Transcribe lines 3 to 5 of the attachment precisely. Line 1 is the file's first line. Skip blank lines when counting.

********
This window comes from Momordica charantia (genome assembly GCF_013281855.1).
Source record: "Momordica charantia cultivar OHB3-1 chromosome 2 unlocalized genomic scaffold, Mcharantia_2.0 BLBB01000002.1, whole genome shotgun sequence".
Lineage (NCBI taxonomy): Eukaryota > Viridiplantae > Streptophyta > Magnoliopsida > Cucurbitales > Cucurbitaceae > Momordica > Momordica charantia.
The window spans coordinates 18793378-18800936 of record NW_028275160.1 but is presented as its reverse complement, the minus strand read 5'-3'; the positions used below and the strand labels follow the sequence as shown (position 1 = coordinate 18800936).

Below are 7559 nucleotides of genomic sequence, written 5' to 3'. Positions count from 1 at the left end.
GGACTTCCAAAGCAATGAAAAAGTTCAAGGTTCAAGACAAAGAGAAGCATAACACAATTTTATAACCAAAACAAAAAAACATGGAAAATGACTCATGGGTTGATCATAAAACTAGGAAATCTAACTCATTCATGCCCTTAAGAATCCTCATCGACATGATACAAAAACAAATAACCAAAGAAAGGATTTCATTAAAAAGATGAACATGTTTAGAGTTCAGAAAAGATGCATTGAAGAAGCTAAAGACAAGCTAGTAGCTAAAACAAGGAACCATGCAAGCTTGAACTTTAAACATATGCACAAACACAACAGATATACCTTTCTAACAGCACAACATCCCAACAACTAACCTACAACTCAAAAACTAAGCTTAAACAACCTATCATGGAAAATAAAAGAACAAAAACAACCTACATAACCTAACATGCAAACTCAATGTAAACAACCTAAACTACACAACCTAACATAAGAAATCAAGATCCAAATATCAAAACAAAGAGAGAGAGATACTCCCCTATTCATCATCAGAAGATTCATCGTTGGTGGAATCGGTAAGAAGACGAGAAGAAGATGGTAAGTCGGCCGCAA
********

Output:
Lineage (NCBI taxonomy): Eukaryota > Viridiplantae > Streptophyta > Magnoliopsida > Cucurbitales > Cucurbitaceae > Momordica > Momordica charantia.
The window spans coordinates 18793378-18800936 of record NW_028275160.1 but is presented as its reverse complement, the minus strand read 5'-3'; the positions used below and the strand labels follow the sequence as shown (position 1 = coordinate 18800936).

Below are 7559 nucleotides of genomic sequence, written 5' to 3'. Positions count from 1 at the left end.